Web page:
LPN Lorna Campbell’s calling to become a nurse (and her knack for compassionate, loving care) formed in her early years.

These roots in nursing stem from doting on her grandmother when Campbell was a child. She described this experience and how she’d give her grandmother all her meds and apply her ointments. Her grandmother used to say that Lorna was the best person to do the job.

“I always wanted to be a nurse, even when I was a young girl. . . I like to take care of people, whatever they need. . . I usually go beyond my duties to make sure they’re okay,” Campbell explained.

Campbell has dedicated her entire career to providing loving, compassionate care for others when they need it the most. She began her career as a CNA in New York, working the night shift. Soon she moved to Florida, and when her children were very young, she started checking off more classes and training, and little by little earned her LPN certification in 2005. Nowadays, she’s a star nurse at Consulate Health Care of Melbourne.

 Through it all, compassion fuels her. “If you’re compassionate, you can do a better job. You don’t just walk away when a situation doesn’t seem right. If you’re in a difficult situation and you have compassion, you can get to it, get to the bottom of it, and get through it somehow.”

To Campbell, it seems that compassion goes hand-in-hand with integrity. It’s her impetus to “do a better job.” Compassion goes the extra mile. Compassion ensures that residents receive the best care possible. In Campbell’s words: “I love to do my job, I take pride in it. I like to make sure I help residents, get them well. Whatever I can do, I will always do.”

“If you’re compassionate, you can do a better job. You don’t just walk away when a situation doesn’t seem right. If you’re in a difficult situation and you have compassion, you can get to it, get to the bottom of it, and get through it somehow.”

Campbell shared a heartbreaking story about a resident who received earth-shattering news near the end of her life. “About a year ago, a resident was told she had six months or less to live, and she was so upset, and I was on [shift] that day, and when I came to work, she called me crying… and I encouraged her, assured her that everything will be okay. I was with her for most of the time before she passed. And at the time when she told me, I didn’t really believe her—she had cancer, and she said it spread, but she still looked healthy to me. And I was with her until the last day. I took care of her, whatever she wanted, made sure her medication was on time, and some of the time she was a little scared, so I held her hand and talked to her ‘til the end.”

The value of this kind of love cannot be emphasized enough. Campbell shows up for people when they need her the most, and embodies the best that Consulate Health Care has to offer.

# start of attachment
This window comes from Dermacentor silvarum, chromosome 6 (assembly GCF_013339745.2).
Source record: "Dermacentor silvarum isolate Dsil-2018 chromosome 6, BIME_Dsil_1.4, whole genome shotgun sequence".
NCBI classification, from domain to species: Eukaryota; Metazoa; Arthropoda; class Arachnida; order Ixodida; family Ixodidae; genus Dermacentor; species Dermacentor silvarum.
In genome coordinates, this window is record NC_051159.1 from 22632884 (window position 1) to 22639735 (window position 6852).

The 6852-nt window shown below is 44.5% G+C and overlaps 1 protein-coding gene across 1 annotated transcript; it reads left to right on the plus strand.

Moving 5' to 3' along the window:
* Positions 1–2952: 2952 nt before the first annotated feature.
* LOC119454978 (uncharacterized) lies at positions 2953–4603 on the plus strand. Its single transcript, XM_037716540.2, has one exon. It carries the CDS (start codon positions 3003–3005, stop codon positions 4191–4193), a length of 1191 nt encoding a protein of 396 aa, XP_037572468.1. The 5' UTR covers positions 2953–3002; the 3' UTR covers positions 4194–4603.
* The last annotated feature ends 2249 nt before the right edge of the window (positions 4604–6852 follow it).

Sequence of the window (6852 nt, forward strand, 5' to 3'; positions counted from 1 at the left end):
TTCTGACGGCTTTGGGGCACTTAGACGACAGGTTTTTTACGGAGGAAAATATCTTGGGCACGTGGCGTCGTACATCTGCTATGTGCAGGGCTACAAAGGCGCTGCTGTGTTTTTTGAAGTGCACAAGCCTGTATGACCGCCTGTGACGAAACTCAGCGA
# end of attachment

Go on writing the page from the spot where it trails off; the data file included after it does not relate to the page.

Despite the emotionally-heavy nature of it all, she rises to the occasion. She understands the deeply conflicting, sensitive, and sacred nature of this life transition.

As such, she knows it’s only certain people “with a calling” who can fill this role. It takes a special person to perform such empathetic and emotionally-charged work. As mild-mannered and humble as she was in her interview, even Campbell confirmed that, “not everybody can do this.”

She humbly stated, “Residents love me because I’ve been here so long,” but it’s no mystery that the affection she shares with them goes deeper than any time clock record or resumé of past employment. Through the phone, her Jamaican-accented voice was filled with warmth and kindness, and anyone could detect her true authenticity.

As result of her kind compassion and tireless work, Campbell was Consulate Health Care of Melbourne’s OnShift Engage winner for the month of May, and won the care center’s drawing for a laptop.

In the OnShift Engage program, employees earn points for an array of satisfactory work habits. Yet Campbell said: “It’s not complicated for me, because I love the work.” She’s not in it for materialistic rewards; however, the extra boost of motivation and encouragement is much appreciated, and it even encourages some staff to pick up extra shifts. “A little encouragement goes a long way.”

While these extrinsic rewards of the OnShift Engage program aren’t at the heart of Campbell’s work ethic and compassionate care, when asked about future Engage goals, Campbell said she has her eyes set on the cruise vacation drawing. “I work hard, so I have to play hard.”

Regardless of any recognition, Campbell advised others in her role on the power of teamwork: “Come to work with a positive attitude. Know it’s going to be a good day, don’t look on the downside… Unless we work together, we cannot get the work done. It might be difficult some days, but we always have to work as a team. . . Encourage other workers to do the same. We have to get the work done, so let’s do it and have a great day. And we’ll get through it.”

Regarding her plans for the future: “I love what I do. . . I like to do geriatrics, I like to take care of the elderly, so I’ll just work in the nursing home and do the best I can until I can do no more.”